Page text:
Sunday, June 19, 2016

What had happened was...Part 2

Okay, so where were we? Oh, I gave my notice at Design Associates, and as usual, the fallout was interesting.

I gave my notice to an associate partner who I felt had my back and understood the epic bullshittery around me, and as disappointed as he was, he really understood why I needed to leave. I asked the associate partner to let the others know, and that I'd thought long and hard about this and had made my final decision--there were to be no taking-Pixie-to-lunch-or-drinks to try to talk me out of it with more money or promotions or anything of the sort.

Which they apparently took to mean that no partner should talk to me at all. And none of them did for an entire week. Not even eye contact, folks. I was persona non grata.

After a week, Howie and Sven had to talk to me because I was spending my four-week notice helping my team finish CDs for a major addition and renovation project on a small hospital in east Colorado as well as working on a few small things for another client. Still, though, no social conversation, just business. And another week passed in which no partner or otherwise spoke to me or looked at me. (Except for Molly, who can't fucking talk to anyone without putting her hands on them. She came over and grabbed my shoulders like she was mock-choking me after reading of my resignation. If she puts a hand on me ever again, I'm going to rip it off and shove it up her ass. Just because I'm a small woman who ranks lower than you at your firm, that doesn't mean you can put your hands on me.)

News of my departure spread. Colleagues were surprised, though more often than not they high-fived me. Apparently, my departure came as quite a shock to those ranking above me, but those who actually do the work were surprised it took me so long. Those last few weeks were excruciating--I just wanted to run screaming from the building all day, but I had to stay put and finish those specs and redline those drawing sheets, because my team had been about 1 person down for the whole project (since October) and 2 people down for the past 4 months, and I wasn't going to fuck over my project team because of the grand mal stupidity of the people that supposedly run this dumpster fire they call a firm.

And over and over and over again, I witnessed and heard things that confirmed for me time and again: leaving is the right thing to do. You can't fix this place, Pixie. The people in charge don't want it. They say they want "change" and "innovation," but they don't mean it. "Change" means that they do more, faster, with fewer people. "Innovation" means free work out of already-underpaid employees under the guise of "empowerment." The partners get six-figure bonus checks every quarter, but they have the audacity to argue with the head of admin about hiring a temp at $13/hr to scan some files for them so they could eliminate the off-site storage needed for them. They pay college interns less than I made fresh out of college 15 years ago while charging every single latte and Snickers bar to a project's expenses, then have the audacity to complain about the "entitled Millennials." Moments like this make me wish I was a man so all of those sanctimonius dipshits could line up and suck my dick.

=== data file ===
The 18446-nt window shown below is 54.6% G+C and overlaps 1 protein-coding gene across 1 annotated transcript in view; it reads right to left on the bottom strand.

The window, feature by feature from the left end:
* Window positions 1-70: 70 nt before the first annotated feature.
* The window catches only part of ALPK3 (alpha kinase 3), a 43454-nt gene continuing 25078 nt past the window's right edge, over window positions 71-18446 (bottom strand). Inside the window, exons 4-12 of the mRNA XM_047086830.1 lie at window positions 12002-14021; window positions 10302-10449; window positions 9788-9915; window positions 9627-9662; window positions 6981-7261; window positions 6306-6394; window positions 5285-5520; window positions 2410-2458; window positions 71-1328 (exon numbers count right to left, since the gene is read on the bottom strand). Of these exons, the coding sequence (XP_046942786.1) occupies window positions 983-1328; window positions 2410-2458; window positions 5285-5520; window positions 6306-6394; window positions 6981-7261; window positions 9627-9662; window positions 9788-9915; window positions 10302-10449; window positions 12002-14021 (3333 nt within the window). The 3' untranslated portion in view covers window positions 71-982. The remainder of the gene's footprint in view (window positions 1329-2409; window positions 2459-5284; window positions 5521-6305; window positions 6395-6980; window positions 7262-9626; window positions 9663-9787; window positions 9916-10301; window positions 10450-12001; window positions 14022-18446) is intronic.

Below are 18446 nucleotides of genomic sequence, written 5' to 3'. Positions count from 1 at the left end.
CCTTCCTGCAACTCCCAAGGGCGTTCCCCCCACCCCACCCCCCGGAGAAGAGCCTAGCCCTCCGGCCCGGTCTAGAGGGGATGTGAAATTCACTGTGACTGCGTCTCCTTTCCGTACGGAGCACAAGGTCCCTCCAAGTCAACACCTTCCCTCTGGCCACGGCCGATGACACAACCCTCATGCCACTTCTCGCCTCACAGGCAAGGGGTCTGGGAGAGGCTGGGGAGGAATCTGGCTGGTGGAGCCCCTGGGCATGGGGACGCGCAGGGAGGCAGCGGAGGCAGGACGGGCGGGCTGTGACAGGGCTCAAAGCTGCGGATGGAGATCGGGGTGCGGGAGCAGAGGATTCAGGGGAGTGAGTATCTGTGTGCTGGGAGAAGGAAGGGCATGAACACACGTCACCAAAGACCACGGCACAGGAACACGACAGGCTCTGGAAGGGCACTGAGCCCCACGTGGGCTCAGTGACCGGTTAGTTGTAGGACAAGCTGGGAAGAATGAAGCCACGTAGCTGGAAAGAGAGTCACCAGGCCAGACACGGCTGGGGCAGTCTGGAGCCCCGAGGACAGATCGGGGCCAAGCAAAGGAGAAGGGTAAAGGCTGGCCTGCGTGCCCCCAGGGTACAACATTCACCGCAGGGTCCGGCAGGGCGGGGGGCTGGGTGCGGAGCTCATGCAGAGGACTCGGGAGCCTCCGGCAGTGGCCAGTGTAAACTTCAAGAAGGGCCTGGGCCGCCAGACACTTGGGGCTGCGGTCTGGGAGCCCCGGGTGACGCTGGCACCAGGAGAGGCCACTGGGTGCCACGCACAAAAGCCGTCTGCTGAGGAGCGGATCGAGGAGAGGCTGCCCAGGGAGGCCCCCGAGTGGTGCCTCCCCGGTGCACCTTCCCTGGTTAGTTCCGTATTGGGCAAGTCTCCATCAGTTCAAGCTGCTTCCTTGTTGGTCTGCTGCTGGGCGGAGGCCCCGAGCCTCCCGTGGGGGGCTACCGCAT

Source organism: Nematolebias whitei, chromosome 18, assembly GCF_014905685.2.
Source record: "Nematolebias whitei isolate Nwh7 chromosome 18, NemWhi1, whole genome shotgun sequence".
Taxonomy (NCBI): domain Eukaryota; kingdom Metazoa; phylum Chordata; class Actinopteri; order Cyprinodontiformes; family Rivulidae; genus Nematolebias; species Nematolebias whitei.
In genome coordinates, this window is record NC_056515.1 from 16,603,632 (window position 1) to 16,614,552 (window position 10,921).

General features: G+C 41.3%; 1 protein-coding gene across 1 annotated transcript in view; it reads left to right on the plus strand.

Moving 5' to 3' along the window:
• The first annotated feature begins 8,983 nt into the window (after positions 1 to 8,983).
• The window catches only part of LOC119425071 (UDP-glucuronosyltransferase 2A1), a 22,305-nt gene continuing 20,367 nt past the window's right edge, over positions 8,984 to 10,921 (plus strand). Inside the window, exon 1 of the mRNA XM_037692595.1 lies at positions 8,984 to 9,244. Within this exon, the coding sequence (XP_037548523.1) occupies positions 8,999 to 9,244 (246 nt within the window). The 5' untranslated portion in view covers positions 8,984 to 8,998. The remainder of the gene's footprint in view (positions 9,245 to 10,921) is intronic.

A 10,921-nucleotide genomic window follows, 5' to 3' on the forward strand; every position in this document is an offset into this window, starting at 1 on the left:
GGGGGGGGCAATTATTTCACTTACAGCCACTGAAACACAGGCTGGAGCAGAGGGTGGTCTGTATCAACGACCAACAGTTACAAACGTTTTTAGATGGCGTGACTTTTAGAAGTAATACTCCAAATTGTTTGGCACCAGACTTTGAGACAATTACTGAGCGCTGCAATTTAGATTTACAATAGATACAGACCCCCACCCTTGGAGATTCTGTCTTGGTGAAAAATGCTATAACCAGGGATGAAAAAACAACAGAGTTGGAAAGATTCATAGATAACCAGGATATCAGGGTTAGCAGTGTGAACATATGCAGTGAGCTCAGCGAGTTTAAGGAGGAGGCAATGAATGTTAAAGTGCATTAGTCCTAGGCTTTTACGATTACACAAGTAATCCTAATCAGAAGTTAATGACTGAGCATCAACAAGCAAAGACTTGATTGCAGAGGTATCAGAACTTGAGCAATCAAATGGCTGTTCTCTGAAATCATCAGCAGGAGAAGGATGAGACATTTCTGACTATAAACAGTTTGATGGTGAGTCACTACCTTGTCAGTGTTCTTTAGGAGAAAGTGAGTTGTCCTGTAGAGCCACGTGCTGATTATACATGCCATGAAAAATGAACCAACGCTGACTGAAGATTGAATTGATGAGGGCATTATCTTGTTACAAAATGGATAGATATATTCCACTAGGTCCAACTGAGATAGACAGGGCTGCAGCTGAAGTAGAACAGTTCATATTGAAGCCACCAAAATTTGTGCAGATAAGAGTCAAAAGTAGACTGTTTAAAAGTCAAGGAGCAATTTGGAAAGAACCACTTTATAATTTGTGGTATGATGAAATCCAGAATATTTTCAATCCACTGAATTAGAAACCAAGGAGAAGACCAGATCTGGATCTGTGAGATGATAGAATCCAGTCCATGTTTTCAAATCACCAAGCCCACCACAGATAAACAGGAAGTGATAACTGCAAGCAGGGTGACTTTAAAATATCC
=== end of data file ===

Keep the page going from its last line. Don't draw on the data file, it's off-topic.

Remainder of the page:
I left with no fanfare. Howie asked to throw a going away happy hour for me a few weeks afterwards, which of course I didn't want but knew if I didn't, then I'd be the asshole. I arrived at the pub in question to find that Howie hadn't made reservations for our rather sizable group and started acting all spazzed out that his overburdened admin assistant hadn't read his mind and made the reservation. I looked at Chloe, my longtime friend and colleague from St. Ermahgerd, and she just shook her head slowly. "Not gonna miss this shit show, are ya?" she asked while stifling a huge laugh as we watched Howie act spastically amazed that magic didn't happen and our group of 16 didn't have a party room just because he started waving his hands around. Dude, these aren't your employees--they don't give a fuck if you didn't plan ahead. Their job doesn't actually rely on bending over backwards for you and bumping two other planned parties because you don't know how to operate a phone and an Outlook calendar. Maybe you could use one of your big-ass bonuses to pay someone to care? Oh, never mind, Money. Never mind.